The obvious lessons: Always think critically; if something seems too good to be true, it usually is; and never put too much faith in unverified claims.


Possibly the best way to tell a man from a woman is to observe their respective approach to shoes—as demonstrated by my shoe-shopping earlier today.

I prefer shoes that I am comfortable with, which typically implies that they are worn-in—and the more worn-in, the better. Unfortunately, worn-in shoes eventually become worn-out, which makes the choice of when to buy new shoes a precarious balance between the increasingly comfortable and the increasingly ugly. (I admit to probably erring on the ugly side.) With the rain and snow of the last few months, I finally saw myself forced to give up my faithful companions of well over a year—not only were they now very shabby, but one of the soles had actually started to detach it self from the tip of its shoe.

I went straight to the C&Aw store where I buy almost all my clothes nowadays, proceeded straight to the shoes, took five minutes to pick out a reasonably priced pair similar to the old, paid-up, and left.

When I compare this to the shoe-shopping of most women I have known, the differences between the sexes appear unsurmountable. Compared to extremes like Carrie Bradshaw... Well, let us not go there.


Earlier today, I wrote a post on my blog concerning commentse (“notes” in OD-speak). The contents do not apply without modification to OD, but could possibly still be interesting to some diarists.

Pharmacies—to be avoided

On Monday, I went by a German pharmacy to buy adhesive bandages (aka Band-Aids)—an occasional need caused by new shoes (cf. an earlier entry). I was very negatively surprised to hear a price in excess of 5 Euro for a 6 cm x 1 m package, but with my last buy five years (or so) in the past, I just assumed that I had lost track of what the normal price level was.

Well at home, I had a look at the old (empty) package—and found that the price per area had been roughly half (!) that of the new package.

Whether I was just over-charged, or rather lead to buy an unnecessarily expensive brand without any information about alternatives by an unethical sales clerk, is unclear. However, in light of some earlier experiences, I would advice anyone in Germany to avoid the pharmacies for anything they can buy elsewhere. If you, the reader, do visit a German pharmacy, try to make your own choice (instead of letting the clerk choose) and never buy anything of a suspect price. Above all, beware that pharmacies seem to work a strict “caveat emptor” basis—do not assume good faith!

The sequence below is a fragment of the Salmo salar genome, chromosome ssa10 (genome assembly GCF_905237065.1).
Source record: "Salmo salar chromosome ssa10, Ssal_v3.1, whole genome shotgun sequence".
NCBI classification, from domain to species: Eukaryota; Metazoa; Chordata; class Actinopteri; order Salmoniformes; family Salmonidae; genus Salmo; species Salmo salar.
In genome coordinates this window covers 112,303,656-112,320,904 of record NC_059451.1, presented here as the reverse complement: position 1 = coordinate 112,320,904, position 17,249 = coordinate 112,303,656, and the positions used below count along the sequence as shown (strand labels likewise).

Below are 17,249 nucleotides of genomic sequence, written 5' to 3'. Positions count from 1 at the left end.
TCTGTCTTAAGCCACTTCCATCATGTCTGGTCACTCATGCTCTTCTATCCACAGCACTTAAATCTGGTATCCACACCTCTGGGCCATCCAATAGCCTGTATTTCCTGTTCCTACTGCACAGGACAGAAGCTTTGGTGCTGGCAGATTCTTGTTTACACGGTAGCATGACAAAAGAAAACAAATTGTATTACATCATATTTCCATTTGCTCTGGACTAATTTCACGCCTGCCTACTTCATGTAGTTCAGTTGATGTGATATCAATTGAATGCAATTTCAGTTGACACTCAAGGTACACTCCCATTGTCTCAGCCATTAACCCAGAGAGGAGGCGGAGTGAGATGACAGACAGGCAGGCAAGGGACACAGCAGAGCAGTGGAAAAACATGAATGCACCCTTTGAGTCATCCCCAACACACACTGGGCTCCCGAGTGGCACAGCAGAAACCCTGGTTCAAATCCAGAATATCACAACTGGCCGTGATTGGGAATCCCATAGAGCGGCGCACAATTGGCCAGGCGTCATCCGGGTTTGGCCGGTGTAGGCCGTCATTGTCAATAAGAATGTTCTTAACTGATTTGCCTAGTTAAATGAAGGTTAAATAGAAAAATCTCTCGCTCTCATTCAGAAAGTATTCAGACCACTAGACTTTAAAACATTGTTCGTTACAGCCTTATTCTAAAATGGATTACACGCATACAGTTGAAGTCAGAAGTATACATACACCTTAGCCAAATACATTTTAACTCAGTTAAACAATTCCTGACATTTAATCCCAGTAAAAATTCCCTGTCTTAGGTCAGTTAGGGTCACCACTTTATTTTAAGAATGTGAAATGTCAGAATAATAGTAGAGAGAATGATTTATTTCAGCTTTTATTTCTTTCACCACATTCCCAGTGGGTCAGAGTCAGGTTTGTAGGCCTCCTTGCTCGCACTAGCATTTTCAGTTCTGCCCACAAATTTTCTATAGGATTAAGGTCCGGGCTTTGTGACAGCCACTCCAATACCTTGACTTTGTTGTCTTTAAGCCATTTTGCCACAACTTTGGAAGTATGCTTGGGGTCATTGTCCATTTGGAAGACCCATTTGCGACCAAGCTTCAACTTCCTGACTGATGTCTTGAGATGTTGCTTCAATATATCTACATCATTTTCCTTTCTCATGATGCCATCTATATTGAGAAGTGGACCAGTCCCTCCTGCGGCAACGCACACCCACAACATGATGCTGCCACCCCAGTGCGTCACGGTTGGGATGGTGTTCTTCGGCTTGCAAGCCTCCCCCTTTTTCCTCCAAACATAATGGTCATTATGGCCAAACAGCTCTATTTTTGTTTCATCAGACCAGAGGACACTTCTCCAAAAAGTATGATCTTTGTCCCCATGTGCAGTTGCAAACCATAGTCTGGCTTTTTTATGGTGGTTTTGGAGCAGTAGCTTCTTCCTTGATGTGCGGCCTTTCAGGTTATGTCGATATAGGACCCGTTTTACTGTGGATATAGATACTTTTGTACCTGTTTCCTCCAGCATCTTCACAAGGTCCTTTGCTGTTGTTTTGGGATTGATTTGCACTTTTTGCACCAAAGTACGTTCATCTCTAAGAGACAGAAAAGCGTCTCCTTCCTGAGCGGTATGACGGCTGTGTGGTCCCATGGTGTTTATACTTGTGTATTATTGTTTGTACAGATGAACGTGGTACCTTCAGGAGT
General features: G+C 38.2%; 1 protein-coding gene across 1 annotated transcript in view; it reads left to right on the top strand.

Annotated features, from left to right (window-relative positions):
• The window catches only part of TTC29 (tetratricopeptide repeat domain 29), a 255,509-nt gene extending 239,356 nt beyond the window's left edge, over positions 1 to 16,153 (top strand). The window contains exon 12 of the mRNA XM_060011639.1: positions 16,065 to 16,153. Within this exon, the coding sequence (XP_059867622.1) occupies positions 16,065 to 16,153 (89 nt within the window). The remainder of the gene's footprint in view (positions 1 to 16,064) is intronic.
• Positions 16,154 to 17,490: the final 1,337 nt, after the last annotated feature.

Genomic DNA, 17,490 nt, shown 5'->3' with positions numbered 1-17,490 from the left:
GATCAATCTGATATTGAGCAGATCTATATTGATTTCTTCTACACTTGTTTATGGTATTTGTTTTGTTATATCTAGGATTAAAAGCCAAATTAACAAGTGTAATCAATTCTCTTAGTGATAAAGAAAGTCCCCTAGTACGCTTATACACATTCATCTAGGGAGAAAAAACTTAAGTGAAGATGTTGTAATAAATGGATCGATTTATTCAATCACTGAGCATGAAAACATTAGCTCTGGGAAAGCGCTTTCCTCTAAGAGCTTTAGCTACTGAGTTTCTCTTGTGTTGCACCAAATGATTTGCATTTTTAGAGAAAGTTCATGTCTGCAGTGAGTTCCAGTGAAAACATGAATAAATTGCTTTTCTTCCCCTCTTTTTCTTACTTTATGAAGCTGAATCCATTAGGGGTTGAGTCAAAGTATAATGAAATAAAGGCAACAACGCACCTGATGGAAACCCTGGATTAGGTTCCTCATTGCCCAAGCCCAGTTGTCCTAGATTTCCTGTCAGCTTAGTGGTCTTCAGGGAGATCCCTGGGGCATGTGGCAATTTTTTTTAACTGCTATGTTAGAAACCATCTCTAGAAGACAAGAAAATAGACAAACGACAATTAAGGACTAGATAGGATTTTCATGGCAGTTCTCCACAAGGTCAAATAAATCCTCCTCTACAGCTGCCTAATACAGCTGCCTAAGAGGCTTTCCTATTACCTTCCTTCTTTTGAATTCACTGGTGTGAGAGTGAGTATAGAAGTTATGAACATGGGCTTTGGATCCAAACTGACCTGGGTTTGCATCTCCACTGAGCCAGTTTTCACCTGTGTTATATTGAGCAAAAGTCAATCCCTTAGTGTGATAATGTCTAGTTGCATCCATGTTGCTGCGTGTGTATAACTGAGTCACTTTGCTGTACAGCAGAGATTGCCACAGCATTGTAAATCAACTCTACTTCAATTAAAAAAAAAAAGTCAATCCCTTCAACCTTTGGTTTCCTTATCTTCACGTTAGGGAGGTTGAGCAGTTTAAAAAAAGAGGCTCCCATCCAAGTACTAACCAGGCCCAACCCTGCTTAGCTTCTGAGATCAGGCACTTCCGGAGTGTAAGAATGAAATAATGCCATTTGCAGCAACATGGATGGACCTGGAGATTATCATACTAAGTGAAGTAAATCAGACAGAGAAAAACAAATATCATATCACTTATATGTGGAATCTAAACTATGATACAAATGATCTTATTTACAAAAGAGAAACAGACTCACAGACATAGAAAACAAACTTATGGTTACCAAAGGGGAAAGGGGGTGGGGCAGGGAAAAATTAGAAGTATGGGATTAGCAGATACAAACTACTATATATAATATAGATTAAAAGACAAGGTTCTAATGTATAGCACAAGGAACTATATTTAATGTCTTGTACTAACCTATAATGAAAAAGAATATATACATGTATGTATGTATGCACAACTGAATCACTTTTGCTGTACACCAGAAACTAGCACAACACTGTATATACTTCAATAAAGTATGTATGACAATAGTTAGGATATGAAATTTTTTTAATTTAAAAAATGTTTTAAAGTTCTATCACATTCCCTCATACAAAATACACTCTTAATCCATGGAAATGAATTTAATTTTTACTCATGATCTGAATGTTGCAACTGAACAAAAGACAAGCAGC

To give a horrifying example: A few years ago, I had a very hard to kill, if light, cold. After about three weeks I decided to try some kind of medication. Well-knowing that the medicines sold in normal stores were often quackery, and very often scientifically unverified, I went to a pharmacy to ensure that I got real medicine. The clerk, a woman actually sporting a “Dr.” on her coat, gave me a bottle at a cost of almost 10 Euro. As it later turned out, the bottle contained a smidgeon of alcohol and otherwise just water—what the “Doctor” had failed to mention was that it was not a legitimate medicine, but a homeopathic fraud. (Exactly the kind of thing I wanted to avoid by going to the pharmacy...)

Fool me once, shame on you. Fool me twice—see me take my business elsewhere.

Let it snow! Let it snow! Let it snow!

As I started college in 1994, I entered a completely new world—as did so many others: New people, new places, new responsibilities, new entertainments, new independence, ... It was the best of times, it was the first of times. (Well, a time of firsts, at any rate.)

Among the many firsts were the first real computers most of us had ever encountered—SPARCstationsw. Among the many programs available, there was a very popular gimmick called Xsnoww: A virtual snow fall that came down from the top of the screen and assembled on top of the windows, flake after flake.

In comparison to everything else that went on, this gimmick was a nothing—but it was very charming and, to someone used to early nineties PCs, it was highly impressive in terms of graphics.

Xsnow has remained a very fond memory to me ever since. Alas, just a memory. No employer could afford the descendants of SPARCstations over PCs, Windows does not carry it, and even, surprisingly, Linux-distributions seem to be wanting—every time I have had a new Linux installation, I have checked both the pre-installed programs and the repositories, but always in vain.

Today, out of nowhere, I was struck with the wish for snow (I am Swedish, after all...), and decided to get to the bottom of the issue, once and for all—if nothing else, there had to be an old version of the source code somewhere, which I could compile on my own. There was: Downloadable at the author’s homepagee, I found the source, last updated in 2001. A download, a failed compilation, the installation of a missing library, a new compilation, and—it snowed!

(Not only that, but there were a few bells and jingles that had not been available in the past.)